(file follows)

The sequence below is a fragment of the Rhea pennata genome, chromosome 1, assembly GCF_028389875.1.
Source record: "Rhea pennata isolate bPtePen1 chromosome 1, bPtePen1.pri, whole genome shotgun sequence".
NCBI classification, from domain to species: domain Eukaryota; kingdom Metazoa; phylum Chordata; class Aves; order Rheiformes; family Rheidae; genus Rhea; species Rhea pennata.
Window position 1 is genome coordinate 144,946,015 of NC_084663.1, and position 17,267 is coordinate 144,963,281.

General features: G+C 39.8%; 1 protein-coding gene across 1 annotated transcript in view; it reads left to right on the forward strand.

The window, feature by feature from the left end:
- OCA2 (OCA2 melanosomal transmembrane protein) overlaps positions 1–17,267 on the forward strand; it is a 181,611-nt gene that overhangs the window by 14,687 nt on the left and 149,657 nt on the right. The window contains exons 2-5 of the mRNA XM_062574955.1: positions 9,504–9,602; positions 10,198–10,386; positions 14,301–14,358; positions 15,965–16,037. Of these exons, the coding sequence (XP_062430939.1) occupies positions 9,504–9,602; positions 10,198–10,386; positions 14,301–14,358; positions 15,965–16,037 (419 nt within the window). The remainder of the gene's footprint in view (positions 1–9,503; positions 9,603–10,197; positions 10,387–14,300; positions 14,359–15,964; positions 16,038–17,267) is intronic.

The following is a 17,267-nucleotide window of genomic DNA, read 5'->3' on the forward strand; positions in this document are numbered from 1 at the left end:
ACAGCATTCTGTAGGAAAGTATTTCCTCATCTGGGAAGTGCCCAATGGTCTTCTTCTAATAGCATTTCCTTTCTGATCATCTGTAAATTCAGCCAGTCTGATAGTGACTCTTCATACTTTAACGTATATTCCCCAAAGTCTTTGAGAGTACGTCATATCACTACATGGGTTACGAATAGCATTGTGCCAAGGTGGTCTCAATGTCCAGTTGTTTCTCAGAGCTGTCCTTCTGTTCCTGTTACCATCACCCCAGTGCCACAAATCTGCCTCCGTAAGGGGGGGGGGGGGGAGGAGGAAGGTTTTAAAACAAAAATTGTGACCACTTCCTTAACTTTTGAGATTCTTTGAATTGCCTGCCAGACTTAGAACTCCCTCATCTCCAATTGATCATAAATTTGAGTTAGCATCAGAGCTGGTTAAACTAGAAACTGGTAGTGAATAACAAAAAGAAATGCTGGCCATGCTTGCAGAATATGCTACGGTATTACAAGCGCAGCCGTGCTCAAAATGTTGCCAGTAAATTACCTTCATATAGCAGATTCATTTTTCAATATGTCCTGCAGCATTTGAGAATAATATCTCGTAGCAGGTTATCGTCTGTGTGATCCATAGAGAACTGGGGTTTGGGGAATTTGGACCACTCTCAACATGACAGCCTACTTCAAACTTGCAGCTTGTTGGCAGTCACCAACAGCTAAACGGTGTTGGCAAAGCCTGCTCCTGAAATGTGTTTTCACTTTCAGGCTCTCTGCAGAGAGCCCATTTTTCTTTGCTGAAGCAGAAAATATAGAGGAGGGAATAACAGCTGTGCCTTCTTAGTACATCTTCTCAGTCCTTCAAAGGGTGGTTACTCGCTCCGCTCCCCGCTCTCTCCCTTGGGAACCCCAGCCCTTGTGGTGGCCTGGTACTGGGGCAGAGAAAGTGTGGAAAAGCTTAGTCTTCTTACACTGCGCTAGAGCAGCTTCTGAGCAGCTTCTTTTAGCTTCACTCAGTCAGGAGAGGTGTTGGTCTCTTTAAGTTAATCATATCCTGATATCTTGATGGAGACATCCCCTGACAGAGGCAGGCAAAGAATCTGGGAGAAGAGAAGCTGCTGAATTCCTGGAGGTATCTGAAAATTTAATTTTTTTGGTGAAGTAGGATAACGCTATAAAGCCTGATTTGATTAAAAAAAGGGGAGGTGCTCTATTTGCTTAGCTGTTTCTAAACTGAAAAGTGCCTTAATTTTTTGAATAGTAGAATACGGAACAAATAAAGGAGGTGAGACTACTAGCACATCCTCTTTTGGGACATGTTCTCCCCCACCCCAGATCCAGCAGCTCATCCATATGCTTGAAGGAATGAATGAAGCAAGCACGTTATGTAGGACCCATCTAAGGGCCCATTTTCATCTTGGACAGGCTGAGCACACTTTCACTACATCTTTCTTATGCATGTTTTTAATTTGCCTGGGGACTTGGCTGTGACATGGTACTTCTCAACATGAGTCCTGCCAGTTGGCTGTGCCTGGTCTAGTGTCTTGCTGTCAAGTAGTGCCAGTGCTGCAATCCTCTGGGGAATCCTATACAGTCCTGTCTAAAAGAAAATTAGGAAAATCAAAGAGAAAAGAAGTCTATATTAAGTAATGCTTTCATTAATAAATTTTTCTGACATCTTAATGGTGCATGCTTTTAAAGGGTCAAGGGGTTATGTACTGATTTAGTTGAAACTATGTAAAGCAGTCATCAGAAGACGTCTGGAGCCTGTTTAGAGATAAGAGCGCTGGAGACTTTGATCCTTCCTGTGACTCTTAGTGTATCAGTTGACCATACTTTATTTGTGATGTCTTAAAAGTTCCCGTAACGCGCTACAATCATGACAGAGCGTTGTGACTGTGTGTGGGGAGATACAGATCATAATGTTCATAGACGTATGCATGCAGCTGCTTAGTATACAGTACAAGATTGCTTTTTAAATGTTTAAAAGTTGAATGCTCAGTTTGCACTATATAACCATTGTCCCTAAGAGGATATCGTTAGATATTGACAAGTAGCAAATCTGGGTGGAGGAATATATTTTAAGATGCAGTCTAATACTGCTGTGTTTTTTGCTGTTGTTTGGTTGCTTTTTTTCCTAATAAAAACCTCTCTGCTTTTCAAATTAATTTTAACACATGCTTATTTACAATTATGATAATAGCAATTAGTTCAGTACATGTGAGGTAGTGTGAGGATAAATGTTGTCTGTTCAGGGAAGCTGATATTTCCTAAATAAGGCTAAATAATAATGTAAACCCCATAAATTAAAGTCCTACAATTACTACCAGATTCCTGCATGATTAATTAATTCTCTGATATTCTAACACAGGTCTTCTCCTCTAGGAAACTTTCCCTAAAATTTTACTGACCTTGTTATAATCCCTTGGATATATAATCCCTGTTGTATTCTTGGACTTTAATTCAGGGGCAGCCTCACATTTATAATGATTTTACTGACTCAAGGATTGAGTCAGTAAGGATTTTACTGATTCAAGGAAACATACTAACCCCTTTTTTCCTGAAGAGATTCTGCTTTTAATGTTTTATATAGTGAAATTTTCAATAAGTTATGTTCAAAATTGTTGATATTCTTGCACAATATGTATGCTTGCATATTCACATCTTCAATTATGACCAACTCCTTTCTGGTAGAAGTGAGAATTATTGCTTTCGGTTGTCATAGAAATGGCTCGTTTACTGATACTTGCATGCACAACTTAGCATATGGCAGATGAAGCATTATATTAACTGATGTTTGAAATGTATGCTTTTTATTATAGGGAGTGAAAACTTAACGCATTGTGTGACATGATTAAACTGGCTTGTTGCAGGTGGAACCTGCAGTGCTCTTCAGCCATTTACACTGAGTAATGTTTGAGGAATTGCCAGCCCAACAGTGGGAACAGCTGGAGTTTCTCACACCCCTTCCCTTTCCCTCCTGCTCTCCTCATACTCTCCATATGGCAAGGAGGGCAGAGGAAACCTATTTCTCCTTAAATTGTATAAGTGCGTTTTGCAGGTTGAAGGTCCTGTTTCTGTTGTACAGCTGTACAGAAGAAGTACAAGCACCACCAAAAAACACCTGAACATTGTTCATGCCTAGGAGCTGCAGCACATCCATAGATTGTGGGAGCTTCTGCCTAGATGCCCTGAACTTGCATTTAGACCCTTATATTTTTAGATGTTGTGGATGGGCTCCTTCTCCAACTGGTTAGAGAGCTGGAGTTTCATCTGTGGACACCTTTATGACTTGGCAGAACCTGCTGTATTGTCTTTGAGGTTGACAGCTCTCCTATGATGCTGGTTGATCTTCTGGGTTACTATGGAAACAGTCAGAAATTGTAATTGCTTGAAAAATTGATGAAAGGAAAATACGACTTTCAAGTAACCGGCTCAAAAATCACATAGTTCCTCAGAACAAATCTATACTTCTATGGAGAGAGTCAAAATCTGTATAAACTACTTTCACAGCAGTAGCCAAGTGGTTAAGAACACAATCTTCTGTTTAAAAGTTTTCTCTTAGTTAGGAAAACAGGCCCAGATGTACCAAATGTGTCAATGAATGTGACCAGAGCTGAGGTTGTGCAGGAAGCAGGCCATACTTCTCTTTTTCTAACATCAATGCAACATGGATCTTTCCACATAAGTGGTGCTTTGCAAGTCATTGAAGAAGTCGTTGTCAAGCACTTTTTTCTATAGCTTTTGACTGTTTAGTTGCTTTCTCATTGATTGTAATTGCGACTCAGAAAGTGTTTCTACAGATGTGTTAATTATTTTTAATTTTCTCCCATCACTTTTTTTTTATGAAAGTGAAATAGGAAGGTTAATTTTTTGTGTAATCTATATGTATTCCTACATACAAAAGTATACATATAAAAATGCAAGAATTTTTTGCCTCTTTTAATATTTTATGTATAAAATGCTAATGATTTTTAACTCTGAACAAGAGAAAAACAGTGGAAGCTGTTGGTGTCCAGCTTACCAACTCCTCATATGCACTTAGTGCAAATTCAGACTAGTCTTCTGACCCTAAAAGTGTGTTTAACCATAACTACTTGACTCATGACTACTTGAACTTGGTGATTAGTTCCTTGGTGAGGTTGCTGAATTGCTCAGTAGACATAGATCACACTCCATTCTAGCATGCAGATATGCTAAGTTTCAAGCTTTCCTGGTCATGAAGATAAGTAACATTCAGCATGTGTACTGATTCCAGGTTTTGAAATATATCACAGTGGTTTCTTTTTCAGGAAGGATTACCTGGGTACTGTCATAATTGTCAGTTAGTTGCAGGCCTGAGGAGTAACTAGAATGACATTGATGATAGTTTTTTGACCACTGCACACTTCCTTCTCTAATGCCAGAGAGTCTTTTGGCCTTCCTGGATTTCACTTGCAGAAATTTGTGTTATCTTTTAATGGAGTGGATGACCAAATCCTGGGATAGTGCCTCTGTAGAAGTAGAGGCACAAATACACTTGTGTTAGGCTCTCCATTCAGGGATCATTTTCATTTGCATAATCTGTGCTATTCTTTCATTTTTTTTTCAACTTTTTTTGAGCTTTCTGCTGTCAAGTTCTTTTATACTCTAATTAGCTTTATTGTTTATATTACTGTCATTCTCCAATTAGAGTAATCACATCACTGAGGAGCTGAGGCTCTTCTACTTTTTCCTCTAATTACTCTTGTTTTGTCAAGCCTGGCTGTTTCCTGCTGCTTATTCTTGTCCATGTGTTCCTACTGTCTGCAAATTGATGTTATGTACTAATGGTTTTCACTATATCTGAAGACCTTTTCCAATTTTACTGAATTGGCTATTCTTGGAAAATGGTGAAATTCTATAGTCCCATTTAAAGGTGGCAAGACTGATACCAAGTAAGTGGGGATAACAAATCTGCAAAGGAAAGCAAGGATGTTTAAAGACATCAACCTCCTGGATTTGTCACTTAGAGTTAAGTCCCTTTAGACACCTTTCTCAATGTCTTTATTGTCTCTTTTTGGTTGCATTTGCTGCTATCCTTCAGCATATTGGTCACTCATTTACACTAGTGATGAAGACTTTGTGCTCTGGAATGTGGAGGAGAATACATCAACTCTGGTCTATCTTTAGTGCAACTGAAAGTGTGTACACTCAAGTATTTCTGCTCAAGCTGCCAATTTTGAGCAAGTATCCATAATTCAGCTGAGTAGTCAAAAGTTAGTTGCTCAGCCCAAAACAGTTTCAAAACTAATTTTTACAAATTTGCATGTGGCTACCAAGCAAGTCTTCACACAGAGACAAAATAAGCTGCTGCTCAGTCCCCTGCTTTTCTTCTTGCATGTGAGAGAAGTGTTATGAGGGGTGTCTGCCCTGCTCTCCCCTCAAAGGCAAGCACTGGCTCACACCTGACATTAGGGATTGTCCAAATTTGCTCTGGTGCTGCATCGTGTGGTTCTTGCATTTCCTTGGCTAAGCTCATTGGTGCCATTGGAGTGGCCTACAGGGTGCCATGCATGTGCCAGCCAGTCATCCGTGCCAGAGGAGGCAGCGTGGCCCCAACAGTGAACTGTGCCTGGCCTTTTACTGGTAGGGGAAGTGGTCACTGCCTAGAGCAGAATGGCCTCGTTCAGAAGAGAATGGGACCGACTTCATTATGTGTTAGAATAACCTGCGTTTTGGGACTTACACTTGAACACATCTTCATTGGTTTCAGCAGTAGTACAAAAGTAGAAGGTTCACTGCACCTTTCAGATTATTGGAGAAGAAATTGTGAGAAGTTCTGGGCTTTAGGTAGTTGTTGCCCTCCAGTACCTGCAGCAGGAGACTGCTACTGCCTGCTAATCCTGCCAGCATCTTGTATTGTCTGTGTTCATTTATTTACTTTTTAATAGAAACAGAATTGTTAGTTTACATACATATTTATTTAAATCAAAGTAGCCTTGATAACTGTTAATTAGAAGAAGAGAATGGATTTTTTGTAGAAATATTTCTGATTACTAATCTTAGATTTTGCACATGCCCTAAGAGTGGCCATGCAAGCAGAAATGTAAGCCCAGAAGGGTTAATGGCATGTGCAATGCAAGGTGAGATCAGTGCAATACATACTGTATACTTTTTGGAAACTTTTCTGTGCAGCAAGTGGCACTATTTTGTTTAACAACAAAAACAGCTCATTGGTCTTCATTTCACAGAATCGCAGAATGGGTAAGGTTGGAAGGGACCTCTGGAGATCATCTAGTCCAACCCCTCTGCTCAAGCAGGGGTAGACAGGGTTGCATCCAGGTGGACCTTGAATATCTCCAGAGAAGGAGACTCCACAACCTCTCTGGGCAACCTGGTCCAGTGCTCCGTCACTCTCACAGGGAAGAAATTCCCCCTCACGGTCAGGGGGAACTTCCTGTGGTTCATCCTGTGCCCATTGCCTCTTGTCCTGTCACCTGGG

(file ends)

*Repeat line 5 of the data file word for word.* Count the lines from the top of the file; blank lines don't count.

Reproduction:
General features: G+C 39.8%; 1 protein-coding gene across 1 annotated transcript in view; it reads left to right on the forward strand.